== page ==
Wynn Palace, Macau’s latest casino resort, opened on Monday night with the razzmatazz and heavy foot traffic now associated with such events – in what remains the world’s biggest single-jurisdiction casino gambling market judged by gross gaming revenue (GGR).
Hollywood glamour was added to the opening night dinner, with an appearance by actor Arnold Schwarzenegger. After dinner entertainment included performances by Italian tenor Andrea Bocelli and Hong Kong-born entertainer and singer Coco Lee. The latter also happens to be the wife of one of the non-executive directors of Wynn Macau Ltd.
All areas of the gaming operation – including the mass floor, premium mass sections and VIP rooms – were well populated following the property’s opening to the public at 8pm. Some baccarat tables on the main floor had clusters of players standing two or three deep, ‘back betting’ on what they perceived to be players on a lucky streak that were sitting at the table. That was despite those particular tables offering minimum bets of HKD1,000 (US$129) per game.
Analysts at Morgan Stanley group had said in a Monday note – citing conversations with management – that the 1,700 rooms at Wynn Palace were running at 80 percent occupancy for the first few weeks.
“To be the prettiest hotel in the world, frankly, is something that money and good taste can buy. But to be the best hotel in the world is something else altogether,” said Steve Wynn (pictured centre, right), chairman of the scheme’s promoter, Wynn Macau Ltd, in comments on launch night.
It is common for new Macau properties to have an opening ‘bounce’ in business. But a number of investment analysts have expressed concerns that the modest new-to-market live dealer table allocation for Wynn Palace by the Macau government – 100 at opening, for a US$4.2-billion capital spend, with 50 more tables in two increments – comes against the background of 26 straight months of year-on-year GGR decline in the market.
Several brokerages have expressed concern that Wynn Palace could have difficulty in ramping up its business quickly, and that even if it does, it could cannibalise its promoter Wynn Macau Ltd’s existing gambling business at the Wynn Macau casino hotel on Macau peninsula.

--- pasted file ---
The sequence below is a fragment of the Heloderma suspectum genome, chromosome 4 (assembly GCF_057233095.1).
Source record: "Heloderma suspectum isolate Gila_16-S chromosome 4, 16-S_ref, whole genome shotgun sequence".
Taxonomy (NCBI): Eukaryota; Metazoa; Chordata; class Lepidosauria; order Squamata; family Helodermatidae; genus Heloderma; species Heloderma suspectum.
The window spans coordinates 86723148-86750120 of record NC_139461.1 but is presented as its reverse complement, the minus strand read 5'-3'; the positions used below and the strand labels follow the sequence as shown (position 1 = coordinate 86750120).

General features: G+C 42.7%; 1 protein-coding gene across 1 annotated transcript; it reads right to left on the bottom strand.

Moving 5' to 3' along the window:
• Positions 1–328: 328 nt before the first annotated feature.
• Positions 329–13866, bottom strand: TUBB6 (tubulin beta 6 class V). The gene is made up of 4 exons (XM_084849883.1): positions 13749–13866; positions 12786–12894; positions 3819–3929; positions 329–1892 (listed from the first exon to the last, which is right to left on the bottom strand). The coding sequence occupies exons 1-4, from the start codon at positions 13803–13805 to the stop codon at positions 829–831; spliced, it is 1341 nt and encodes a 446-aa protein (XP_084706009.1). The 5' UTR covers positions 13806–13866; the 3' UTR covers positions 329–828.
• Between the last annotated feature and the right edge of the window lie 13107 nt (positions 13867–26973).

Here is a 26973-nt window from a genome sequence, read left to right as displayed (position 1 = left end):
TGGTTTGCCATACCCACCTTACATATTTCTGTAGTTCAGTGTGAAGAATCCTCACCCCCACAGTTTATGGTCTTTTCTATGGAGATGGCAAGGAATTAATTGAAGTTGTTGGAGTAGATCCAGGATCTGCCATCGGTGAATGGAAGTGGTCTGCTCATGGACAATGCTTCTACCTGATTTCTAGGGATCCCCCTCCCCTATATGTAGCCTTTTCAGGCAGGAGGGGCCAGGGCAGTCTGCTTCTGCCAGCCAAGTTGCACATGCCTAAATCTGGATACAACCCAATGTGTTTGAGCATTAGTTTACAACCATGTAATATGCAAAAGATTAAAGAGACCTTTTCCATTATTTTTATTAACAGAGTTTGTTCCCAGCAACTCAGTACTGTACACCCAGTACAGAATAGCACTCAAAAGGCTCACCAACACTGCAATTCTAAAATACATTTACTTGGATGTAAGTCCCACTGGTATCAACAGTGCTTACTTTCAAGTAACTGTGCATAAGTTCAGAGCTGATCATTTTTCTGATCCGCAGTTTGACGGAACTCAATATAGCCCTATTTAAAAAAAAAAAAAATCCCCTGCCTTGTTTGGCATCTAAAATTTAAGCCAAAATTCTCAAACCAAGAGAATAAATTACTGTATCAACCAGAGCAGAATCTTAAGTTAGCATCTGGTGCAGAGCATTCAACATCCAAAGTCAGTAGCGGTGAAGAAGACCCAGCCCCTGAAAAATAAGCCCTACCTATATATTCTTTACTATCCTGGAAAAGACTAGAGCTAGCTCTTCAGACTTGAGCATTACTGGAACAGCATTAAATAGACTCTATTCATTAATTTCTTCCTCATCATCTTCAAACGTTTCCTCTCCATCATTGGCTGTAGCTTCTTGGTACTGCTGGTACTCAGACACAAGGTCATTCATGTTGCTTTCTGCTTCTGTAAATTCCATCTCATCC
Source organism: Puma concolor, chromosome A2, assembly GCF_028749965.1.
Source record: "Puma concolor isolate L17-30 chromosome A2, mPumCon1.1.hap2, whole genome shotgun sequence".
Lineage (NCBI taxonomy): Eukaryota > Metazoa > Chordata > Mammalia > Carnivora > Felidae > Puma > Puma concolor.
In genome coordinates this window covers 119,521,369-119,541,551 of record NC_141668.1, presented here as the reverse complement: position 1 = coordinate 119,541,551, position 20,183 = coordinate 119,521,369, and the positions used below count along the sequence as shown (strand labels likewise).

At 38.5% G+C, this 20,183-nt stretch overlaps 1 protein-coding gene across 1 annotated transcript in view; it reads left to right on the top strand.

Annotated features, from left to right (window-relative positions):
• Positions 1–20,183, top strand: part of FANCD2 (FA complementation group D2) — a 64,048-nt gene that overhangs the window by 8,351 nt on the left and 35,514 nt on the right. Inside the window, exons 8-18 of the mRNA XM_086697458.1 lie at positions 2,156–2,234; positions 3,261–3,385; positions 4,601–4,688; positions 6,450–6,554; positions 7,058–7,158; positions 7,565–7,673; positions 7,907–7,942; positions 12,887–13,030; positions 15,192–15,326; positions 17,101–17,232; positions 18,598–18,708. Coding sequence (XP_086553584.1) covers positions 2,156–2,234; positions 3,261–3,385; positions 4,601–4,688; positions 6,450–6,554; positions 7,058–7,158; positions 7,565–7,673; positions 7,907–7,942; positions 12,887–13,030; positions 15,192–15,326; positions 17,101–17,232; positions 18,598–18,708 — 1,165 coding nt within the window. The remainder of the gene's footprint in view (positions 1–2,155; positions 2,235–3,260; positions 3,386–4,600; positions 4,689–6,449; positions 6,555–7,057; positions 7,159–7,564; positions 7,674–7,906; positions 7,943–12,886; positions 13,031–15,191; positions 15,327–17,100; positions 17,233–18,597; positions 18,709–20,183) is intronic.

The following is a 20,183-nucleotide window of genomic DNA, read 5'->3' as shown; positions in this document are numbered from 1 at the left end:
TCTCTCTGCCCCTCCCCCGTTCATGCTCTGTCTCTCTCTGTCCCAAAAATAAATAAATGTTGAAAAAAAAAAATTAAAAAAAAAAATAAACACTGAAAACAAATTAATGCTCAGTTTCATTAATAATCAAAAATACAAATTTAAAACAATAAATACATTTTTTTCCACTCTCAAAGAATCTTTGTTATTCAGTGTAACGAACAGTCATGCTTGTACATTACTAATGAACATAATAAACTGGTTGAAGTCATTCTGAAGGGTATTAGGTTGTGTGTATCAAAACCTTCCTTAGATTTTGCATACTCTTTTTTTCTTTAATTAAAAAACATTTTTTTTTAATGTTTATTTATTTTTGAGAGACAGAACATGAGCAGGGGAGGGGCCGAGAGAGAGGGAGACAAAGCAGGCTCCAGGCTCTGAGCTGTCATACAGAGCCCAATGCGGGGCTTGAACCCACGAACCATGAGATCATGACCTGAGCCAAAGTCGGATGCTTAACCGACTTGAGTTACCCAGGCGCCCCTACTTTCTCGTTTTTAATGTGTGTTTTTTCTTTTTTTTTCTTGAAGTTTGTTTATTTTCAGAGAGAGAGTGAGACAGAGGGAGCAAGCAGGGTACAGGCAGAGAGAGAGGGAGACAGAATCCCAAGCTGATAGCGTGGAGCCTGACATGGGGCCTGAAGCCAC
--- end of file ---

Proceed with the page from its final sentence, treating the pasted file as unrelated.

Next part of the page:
A note issued on Tuesday by brokerage Sanford C. Bernstein Ltd was however positive about Wynn Palace’s contribution to the local market.
“Steve Wynn and his team have built a masterpiece of a luxury integrated resort, or as they were called in the 1990s in Las Vegas – a ‘Super Casino’,” wrote analysts Vitaly Umansky and Clifford Kurz.
“Based on what we have seen, we expect Wynn Palace to be a game-changing addition to Wynn Macau and allow the company to strongly compete in Cotai in both gaming and non-gaming,” they added.
“We estimate Wynn Palace to generate property EBITDA [earnings before interest, taxation, depreciation and amortisation] of HKD5.3 billion in 2017, which will result in a return on investment in the mid-teens [of percent],” said Mr Umansky and Mr Kurz.
The brokerage additionally noted: “While Wynn peninsula [Wynn Macau] will suffer cannibalisation as we had always thought, the increased table shift from the peninsula [the Wynn Macau casino hotel] to Palace should not materially impact our forecast for that property.”
Among the official guests for the opening night dinner were: Macau’s Chief Executive, Fernando Chui Sai On (pictured centre, left); the city’s first chief executive following the 1999 handover from Portugal, Edmund Ho Hau Wa (pictured third left); Macau’s current Secretary for Economy and Finance, Lionel Leong Vai Tac, who oversees the gaming industry; and the Secretary for Social Affairs and Culture, Alexis Tam Chon Weng, who has a say in Macau public policy on smoking – including whether it should be banned completely from casinos. The Macau government in 2015 submitted to the city’s Legislative Assembly a bill proposing a total ban on smoking inside casinos. Legislators approved the first reading of the bill in July last year.
Other attendees at the Wynn Palace opening night dinner included Yao Jian, deputy director of the Liaison Office of the Central People’s Government in Macau.
Among the non-gaming features of the resort are what the property promoter describes as an eight-acre (3.2-hectare) “Performance Lake” and fountain show, and a gondola ride that allows visitors to see the fountain display from 90 feet (27 metres) above the lake.
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”I believe that with the location and the environment of the hotel [Legend Palace], it is well-positioned to be readily promoted to many different clients”
Co-chairman and CEO of casino services firm Macau Legend Development